For instance, Mississippi, Alabama and Oklahoma have the lowest life expectancies in the nation for people who are 65 years old, with those residents projected to live roughly an additional 16 years, according to government data. But 65-year-olds in Hawaii live an additional 21 years, on average, while those in California and Vermont live an additional 19.5 years. 

Raising the retirement age "would really hurt rural areas, which tend to trend older and be lower income, and they tend to be Republican voters," Altman said. 

Pushing Medicare's eligibility age to 70 would also hurt many of these voters, especially as low-income workers may not be able to remain in the workforce in their 60s due to disabilities or other issues, and could struggle to pay for health insurance until they turn 70, she added.

In the long run, delaying Medicare accessibility could also raise the program's health care costs because more people would be entering the program not only at an older age but potentially sicker after delaying health care treatments for several years, Altman said.

Other fixes for Social Security

There are other options for restoring Social Security and Medicare to financial health other than raising the retirement age and cutting benefits, experts say.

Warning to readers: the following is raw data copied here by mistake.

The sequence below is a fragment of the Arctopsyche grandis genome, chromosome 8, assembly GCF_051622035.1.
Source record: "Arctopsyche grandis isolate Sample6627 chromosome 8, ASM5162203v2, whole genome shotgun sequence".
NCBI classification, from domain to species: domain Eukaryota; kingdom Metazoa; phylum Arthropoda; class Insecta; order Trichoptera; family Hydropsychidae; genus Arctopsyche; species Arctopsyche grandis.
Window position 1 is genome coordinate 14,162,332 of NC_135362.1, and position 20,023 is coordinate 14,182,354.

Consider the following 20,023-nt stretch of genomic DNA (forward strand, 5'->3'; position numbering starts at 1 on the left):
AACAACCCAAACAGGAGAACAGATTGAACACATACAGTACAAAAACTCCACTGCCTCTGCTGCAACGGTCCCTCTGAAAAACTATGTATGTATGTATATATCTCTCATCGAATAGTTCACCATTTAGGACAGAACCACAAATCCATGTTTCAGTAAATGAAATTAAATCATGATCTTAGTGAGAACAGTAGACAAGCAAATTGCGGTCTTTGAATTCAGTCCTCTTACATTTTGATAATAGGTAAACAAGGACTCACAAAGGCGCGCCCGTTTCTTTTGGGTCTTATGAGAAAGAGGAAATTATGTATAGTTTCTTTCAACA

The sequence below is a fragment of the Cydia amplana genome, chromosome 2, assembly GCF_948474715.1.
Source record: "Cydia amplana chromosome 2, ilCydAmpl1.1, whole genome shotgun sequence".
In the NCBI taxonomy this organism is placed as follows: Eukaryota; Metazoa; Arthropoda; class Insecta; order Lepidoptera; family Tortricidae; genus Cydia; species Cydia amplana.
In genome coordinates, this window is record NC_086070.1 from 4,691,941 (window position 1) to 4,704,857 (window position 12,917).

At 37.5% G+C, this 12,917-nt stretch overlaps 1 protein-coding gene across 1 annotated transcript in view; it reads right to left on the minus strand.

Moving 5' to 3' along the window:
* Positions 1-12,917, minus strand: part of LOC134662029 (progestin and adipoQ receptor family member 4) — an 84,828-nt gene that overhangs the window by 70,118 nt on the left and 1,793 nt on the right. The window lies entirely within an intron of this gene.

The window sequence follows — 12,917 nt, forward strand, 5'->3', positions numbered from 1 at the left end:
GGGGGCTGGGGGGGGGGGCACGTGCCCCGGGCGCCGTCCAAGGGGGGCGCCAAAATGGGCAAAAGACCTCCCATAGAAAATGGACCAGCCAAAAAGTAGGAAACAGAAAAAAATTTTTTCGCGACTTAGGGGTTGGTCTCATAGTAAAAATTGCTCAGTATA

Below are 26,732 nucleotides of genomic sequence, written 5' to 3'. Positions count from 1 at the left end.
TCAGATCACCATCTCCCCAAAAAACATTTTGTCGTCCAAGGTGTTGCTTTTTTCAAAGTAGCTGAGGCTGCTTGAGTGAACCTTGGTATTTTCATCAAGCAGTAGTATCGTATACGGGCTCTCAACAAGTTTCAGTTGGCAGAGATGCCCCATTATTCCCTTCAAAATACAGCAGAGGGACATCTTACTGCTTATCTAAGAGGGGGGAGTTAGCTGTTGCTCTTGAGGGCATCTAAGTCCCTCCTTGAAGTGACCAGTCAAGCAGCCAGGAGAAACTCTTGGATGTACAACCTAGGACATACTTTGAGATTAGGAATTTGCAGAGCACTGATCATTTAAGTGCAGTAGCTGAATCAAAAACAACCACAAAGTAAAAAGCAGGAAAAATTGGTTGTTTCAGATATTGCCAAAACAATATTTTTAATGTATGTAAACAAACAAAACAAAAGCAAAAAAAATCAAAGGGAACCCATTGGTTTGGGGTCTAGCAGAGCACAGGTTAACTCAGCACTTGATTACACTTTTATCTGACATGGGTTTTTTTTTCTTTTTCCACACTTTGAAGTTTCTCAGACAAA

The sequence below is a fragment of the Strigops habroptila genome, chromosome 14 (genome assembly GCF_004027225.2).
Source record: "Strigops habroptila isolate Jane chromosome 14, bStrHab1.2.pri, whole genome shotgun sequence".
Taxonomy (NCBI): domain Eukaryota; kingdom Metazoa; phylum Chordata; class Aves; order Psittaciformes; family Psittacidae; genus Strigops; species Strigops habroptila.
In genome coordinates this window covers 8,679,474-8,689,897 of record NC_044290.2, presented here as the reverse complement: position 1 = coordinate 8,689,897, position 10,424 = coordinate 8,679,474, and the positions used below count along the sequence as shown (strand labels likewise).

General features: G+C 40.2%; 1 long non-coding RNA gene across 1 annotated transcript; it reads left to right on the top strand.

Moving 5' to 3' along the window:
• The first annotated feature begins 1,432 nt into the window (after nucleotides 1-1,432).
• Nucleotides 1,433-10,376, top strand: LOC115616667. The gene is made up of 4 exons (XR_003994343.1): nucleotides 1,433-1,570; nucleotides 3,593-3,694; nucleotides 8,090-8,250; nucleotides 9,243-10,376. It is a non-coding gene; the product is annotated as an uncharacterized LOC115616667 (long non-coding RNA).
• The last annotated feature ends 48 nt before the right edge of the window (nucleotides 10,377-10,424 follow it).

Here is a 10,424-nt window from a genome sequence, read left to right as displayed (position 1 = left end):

Among them is raising the cap on earnings that are taxed for Social Security. Currently, earnings over $147,000 aren't subject to the payroll tax (although that limit will rise to $160,200 in 2023). Another idea is to increase the tax rate for the program. 

Both methods would bolster revenue for the program, although the first idea would only impact about 6% of workers who earn above $147,000 annually, while the second would impact all workers, the Congressional Research Service said in a June report. (In 2023, the cap on earnings will rise to $160,200, with the amount adjusted upward due to inflation.)

"From a political perspective, public opinion regarding different options can vary among constituencies," the CRS report noted. 

But, the report added, policymakers need to act soon to avoid a cut in benefits to the roughly 70 million people who receive Social Security benefits — a group that includes retirees, disabled workers and survivors of Social Security recipients.

Yet raising the retirement age and putting Medicare out of reach until people turn 70 may only exacerbate income inequality and worsen poverty among America's seniors, Altman noted. 

"This is an incredibly serious threat right now," she noted.